How Can You Continue To Use Your Bought-In Mailing Lists After GDPR?

If you buy business mailing lists and email lists, you can be forgiven for thinking that you can no longer use them since the arrival of GDPR on 25th May 2018, when the new General Data Protection Regulation came into force. Much has been written decrying this Data Protection Regulation update as the end of cold email marketing.  And it does herald some big changes, most notably the tightening up of how people consent to their personal data being used. But this does not rule out cold b2b email marketing or using bought-in business mailing lists to generate sales.

Since 25th May, for consent to be used as a lawful basis to process data (ie send b2b marketing emails) a person must actively consent for their data to be processed and used and the name of the company using the data must be mentioned at the time consent is given.  This means that mailing list companies can no longer sell data that is “fully opted-in”. To opt in, people have to opt in directly with the company using the data. Unless your company name was mentioned when the person’s email address was collected, you can no longer rely on consent as a reason to process personal data.

But consent is not the only reason to process personal data. There are six lawful bases for processing data in the Data Protection legislation. You need to show compliance with one reason. The most useful for business-to-business direct marketers and email marketers is known as Legitimate Interests.

Legitimate interests might be your own interests, or the interests of the third party receiving the data, or a combination of the two.

Latest guidance from the Information Commissioner says that legitimate interests may be the most appropriate basis when:

“the processing is not required by law but is of a clear benefit to you or others; there’s a limited privacy impact on the individual; the individual should reasonably expect you to use their data in that way; and you cannot, or do not want to, give the individual full upfront control (i.e. consent) or bother them with disruptive consent requests when they are unlikely to object to the processing.”

Crucially for marketers, direct marketing is described in the GDPR as an activity that may indicate a legitimate interest.

We’ve put together a guide on the simple steps you need to take to use legitimate interests as your reason to continue processing data and to continue using bought-in mailing lists for your email marketing.

Principally you need to carry out a simple legitimate interests assessment and document this assessment. Then update your Privacy Policy to state that you are relying on Legitimate Interests as a lawful basis on which to process personal data. And finally communicate that you are using Legitimate Interests to the people whose data you are processing.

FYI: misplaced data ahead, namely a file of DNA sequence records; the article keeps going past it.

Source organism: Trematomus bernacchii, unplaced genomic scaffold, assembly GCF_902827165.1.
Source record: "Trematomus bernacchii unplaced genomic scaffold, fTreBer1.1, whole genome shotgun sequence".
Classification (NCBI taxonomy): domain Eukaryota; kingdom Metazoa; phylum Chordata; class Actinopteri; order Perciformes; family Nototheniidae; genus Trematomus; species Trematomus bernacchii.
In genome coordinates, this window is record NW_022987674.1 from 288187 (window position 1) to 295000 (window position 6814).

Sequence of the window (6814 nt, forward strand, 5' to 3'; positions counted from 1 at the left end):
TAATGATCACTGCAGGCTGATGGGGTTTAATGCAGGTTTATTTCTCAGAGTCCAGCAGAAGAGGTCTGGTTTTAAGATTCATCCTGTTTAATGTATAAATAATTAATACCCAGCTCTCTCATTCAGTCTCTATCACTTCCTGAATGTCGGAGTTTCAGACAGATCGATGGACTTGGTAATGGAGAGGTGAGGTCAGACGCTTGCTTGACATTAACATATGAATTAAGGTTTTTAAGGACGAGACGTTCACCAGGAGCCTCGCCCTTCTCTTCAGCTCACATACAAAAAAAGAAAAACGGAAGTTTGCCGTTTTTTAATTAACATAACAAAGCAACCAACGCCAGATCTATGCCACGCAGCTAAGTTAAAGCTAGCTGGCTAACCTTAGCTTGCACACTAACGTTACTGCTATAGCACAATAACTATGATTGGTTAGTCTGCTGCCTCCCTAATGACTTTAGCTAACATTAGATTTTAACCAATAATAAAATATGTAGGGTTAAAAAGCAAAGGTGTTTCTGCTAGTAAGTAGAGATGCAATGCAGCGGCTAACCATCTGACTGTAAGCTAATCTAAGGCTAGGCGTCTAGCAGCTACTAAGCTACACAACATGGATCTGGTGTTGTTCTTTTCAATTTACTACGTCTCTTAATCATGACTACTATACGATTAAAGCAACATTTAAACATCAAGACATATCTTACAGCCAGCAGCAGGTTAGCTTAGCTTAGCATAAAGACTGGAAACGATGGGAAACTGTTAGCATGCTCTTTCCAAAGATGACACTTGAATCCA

Electric Marketing’s guide details how to do the legitimate interests assessment. And as an example we’ve put our own Legitimate Interests Assessment on our website.

Legitimate Interests is not a new concept and in fact, Electric Marketing has never relied on consent as a basis for collecting and processing data. What is new is that GDPR requires us all to document how we are using data and to communicate this to users and data subjects. Which on balance, seems quite reasonable.

Smart Companies Focus On Total Reward Packages For Employees

Competition for good staff is hotting up as the UK unemployment rates fall. The UK’s largest companies are alive to the notion that one reward package will not fit all employees; different people at different life stages will value different rewards and benefits.

Whether staff prefer a higher salary or extra paid holiday, gym membership or subsidised lunches, a flexible reward scheme is essential for staff retention and effective succession planning.

Reward or compensation and benefits used to sit in the HR manager’s in tray but now almost all of the UK’s largest employers have a dedicated reward manager on the HR team.

Electric Marketing has taken a break from GDPR to research a new mailing list of reward managers in the UK’s largest companies.

The mailing list features full contact details, including email addresses, of 500 reward managers, working in UK companies with more than 500 employees.

There is just one contact per company, so you will receive a file of 500 reward managers in 500 companies.